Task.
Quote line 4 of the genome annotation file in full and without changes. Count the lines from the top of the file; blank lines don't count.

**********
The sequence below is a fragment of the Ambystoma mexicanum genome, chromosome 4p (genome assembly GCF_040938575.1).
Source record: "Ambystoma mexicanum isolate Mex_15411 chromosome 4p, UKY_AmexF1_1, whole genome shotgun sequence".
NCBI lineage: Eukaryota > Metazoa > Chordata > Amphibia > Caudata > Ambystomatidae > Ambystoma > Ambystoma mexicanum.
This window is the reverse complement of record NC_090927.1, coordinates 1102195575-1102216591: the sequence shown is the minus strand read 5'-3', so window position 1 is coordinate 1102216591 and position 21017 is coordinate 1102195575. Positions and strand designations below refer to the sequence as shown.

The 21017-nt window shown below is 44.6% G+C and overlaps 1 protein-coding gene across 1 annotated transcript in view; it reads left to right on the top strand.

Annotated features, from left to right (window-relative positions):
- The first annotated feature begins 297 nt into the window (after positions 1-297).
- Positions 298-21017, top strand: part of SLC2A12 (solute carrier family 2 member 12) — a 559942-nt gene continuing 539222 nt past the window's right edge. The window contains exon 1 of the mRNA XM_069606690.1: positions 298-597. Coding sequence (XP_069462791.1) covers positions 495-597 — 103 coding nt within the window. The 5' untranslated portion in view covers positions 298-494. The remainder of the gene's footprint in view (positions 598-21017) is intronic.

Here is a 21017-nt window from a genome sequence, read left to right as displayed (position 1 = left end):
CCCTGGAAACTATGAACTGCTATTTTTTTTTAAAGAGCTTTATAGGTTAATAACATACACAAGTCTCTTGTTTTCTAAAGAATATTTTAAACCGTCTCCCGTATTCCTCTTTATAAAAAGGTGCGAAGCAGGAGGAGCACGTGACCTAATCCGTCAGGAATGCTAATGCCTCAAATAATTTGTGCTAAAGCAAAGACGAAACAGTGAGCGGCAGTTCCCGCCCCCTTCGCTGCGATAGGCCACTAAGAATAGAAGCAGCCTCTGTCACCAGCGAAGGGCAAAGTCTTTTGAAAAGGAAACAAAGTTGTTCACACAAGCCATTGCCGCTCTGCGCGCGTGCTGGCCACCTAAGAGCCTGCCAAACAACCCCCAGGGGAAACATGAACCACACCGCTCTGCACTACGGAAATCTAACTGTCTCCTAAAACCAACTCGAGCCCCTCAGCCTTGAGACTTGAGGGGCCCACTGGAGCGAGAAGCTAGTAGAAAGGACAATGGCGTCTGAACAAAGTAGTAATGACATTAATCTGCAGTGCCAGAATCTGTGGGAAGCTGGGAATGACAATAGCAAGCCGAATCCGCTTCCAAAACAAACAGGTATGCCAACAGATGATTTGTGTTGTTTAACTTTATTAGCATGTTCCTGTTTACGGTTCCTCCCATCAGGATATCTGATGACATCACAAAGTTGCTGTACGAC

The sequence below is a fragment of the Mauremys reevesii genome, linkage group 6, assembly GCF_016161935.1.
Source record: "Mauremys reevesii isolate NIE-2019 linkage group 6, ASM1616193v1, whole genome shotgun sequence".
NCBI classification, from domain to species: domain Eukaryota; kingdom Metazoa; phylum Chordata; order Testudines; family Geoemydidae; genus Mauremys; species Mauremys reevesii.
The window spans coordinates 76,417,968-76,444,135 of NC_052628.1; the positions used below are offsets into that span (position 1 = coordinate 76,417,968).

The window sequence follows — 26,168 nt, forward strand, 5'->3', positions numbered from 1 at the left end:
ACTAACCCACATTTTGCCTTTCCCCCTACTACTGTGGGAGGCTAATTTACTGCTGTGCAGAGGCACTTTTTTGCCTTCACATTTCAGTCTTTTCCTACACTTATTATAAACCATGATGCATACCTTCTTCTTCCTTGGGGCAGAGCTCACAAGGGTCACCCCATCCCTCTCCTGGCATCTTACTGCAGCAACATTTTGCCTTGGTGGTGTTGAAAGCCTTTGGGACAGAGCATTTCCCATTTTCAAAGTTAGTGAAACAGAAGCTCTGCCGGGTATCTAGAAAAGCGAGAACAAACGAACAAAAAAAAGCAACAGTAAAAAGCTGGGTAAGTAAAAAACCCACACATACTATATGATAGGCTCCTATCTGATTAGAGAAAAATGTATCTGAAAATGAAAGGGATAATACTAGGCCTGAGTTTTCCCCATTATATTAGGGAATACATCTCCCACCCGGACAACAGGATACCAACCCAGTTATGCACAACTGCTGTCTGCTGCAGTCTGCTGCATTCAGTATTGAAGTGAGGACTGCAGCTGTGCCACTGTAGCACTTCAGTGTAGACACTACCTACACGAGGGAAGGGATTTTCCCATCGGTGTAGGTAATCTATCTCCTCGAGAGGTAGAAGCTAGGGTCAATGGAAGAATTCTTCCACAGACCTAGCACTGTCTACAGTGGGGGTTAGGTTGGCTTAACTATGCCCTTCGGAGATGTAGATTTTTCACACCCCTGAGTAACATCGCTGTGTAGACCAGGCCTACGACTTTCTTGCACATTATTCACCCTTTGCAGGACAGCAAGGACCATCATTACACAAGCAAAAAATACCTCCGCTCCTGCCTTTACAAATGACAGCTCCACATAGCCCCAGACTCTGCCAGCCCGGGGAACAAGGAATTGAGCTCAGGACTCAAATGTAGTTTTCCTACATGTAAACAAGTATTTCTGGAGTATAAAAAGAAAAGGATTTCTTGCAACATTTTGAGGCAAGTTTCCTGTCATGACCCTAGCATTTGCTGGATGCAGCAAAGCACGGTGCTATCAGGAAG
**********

This window is the reverse complement of record NC_090927.1, coordinates 1102195575-1102216591: the sequence shown is the minus strand read 5'-3', so window position 1 is coordinate 1102216591 and position 21017 is coordinate 1102195575. Positions and strand designations below refer to the sequence as shown.